Atlas Shrugged

If you’ve ever read any of Ayn Rand’s writing, you know the focus is on a dystopian future filled with philosophical implications. I originally read her works over 30 years ago as a teenager. Then, they seemed to be a rallying cry for my rebellious self to shirk tradition and become a “forward thinker.” Now, her writings seem more predictive in that many of the situations presented in her books seem to have come true.

Atlas is a Titan from Greek mythology who crossed the Gods and must now hold the sky up for eternity. Many people believe Atlas was charged with holding up the Earth. Either way, the implication is that a sole being is responsible for maintaining the balance. That is a mighty burden.

Until recently, I felt I had found a kindred spirit in Atlas. I had crossed the powers that be and my punishment was to forever battle the weight of the world. For 4 years now, I’ve been fighting to find out what was making me so ill. My doctors fought me literally every step of the way. I would research a possibility and then be told that there was no way that could be my problem. As this process repeated itself, I became very depressed. I felt like I was the only one who was interested in discovering what was happening to me.

Last year, I was able to convince one of my doctors to send me to The Mayo Clinic. He did it reluctantly and told me that the only reason he was writing the referral was to convince me that my illness was psychsomatic. When all was said and done, I received two diagnoses. Neither one could be “faked” or deemed psychosomatic. From November until January, my doctors continued to deny I was physically ill. They refused to provide treatment for these illnesses, claiming that I was making up my symptoms. At the end of January, a decision was made by the medical group to fire me as a patient. They claimed I used too many resources and filed too many complaints about my care.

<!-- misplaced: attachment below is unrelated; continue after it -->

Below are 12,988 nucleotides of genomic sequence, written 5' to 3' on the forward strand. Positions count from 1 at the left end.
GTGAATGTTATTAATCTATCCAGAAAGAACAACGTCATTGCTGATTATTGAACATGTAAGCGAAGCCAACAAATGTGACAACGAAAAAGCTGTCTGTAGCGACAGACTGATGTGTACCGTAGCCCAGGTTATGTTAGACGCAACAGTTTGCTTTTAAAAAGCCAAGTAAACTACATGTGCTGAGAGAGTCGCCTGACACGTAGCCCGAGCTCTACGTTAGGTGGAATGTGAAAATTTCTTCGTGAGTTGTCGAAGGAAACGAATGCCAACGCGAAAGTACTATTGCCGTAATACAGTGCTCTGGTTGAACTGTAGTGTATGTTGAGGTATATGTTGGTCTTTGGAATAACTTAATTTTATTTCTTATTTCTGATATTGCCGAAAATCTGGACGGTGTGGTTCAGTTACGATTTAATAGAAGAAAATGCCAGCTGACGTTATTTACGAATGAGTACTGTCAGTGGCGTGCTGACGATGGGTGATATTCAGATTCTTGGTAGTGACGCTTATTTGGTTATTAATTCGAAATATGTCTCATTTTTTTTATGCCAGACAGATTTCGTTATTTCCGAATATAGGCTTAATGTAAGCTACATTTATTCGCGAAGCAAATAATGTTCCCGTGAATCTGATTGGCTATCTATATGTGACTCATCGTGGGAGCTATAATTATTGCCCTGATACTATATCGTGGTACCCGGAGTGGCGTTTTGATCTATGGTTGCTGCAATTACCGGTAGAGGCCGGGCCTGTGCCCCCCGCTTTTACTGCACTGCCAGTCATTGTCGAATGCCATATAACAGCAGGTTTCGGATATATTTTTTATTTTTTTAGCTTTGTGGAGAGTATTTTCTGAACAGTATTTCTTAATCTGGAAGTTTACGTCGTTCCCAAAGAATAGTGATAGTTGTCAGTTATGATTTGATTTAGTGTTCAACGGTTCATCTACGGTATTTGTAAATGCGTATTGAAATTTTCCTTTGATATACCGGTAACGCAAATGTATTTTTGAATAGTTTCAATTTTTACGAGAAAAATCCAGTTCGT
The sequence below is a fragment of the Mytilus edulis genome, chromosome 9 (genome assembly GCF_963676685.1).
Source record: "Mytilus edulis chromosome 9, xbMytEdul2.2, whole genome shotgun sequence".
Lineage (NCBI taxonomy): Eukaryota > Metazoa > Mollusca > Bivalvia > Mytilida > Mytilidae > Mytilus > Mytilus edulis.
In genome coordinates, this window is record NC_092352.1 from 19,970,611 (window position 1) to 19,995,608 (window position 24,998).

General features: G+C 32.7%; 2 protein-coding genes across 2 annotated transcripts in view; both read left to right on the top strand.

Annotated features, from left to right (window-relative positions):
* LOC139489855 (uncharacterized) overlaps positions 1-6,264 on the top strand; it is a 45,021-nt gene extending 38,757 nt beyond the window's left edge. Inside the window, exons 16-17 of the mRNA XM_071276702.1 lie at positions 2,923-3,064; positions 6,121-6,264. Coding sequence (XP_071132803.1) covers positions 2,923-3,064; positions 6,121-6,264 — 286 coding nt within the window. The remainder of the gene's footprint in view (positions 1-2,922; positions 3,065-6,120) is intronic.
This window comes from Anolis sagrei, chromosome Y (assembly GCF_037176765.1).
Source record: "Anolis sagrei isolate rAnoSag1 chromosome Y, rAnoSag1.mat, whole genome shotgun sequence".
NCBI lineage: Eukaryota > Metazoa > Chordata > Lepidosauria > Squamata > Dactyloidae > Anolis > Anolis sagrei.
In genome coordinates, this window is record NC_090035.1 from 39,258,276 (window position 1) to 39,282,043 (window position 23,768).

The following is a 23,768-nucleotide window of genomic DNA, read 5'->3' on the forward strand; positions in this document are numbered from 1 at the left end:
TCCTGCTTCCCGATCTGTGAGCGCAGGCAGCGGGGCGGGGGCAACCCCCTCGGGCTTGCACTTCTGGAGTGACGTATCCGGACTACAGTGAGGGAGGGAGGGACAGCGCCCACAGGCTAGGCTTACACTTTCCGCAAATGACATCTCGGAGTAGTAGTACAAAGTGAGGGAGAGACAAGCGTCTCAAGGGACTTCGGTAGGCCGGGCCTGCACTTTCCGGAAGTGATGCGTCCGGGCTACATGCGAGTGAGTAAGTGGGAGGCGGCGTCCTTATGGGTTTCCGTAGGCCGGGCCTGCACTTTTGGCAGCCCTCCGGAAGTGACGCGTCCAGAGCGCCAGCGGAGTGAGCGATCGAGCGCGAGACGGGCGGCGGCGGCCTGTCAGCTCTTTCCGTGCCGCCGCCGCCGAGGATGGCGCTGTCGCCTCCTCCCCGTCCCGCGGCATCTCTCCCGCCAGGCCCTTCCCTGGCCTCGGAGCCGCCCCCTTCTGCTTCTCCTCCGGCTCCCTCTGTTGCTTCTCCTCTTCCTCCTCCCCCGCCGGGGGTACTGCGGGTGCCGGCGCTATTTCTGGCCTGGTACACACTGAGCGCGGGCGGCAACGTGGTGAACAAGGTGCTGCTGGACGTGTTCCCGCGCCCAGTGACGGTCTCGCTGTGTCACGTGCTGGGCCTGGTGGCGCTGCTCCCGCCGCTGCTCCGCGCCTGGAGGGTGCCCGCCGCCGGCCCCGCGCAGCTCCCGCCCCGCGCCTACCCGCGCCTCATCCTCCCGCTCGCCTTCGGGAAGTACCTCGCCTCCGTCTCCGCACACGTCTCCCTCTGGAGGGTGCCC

I’m sure the medical group felt they were punishing me by forcing me out of their system. In the last 6 weeks, I’ve discovered that the medical group actually did me a favor. And today, I shrugged.

I now have providers who see me as a person and are at least professionally concerned about my well being. Today, I had a provider caution me about corporate policies and what I needed to do to ensure that my medical needs were being met without crossing corporate decision makers. I have been reassured that I have physiological issues that are severe, but manageable. I was told, very compassionately, that this is my life now. No more tests, no more medication trials, no more feeling like a guinea pig. We’ll follow new developments and talk about if they are worth trying for me. I was given permission to live again.

This. Is. My. Life. I don’t consider that a death sentence. It’s a challenge. Live fully. Love unconditionally. Enjoy every sunrise and sunset. Stop worrying about my medical journey. “We’ve” got your back. And with that conversation, I realized that I was going to be okay. No promises of smooth travels, but it will be okay. And I can live with that.

“Home” by Phillip Phillips

Hold on, to me as we go
As we roll down this unfamiliar road
And although this wave (wave) is stringing us along
Just know you’re not alone
Cause I’m gonna make this place your home

Settle down, it’ll all be clear
Don’t pay no mind to the demons
They fill you with fear
The trouble it might drag you down
You get lost, you can always be found

Just know you’re not alone
Cause I’m gonna make this place your home….

2 thoughts on “Atlas Shrugged

  1. I too am at that point and I commend you for puttong into words. You write well and really capture the feelings some many feel yet can’t express.

  2. You deserve a life worth living and by that I mean having a medical support system that works with you, not against you. I’m so happy to hear you sounding a lot more confident, happy and most of all accepting. While this was so terrible what you have been through, I am very happy that you moved on to accepting doctors, that care about you.

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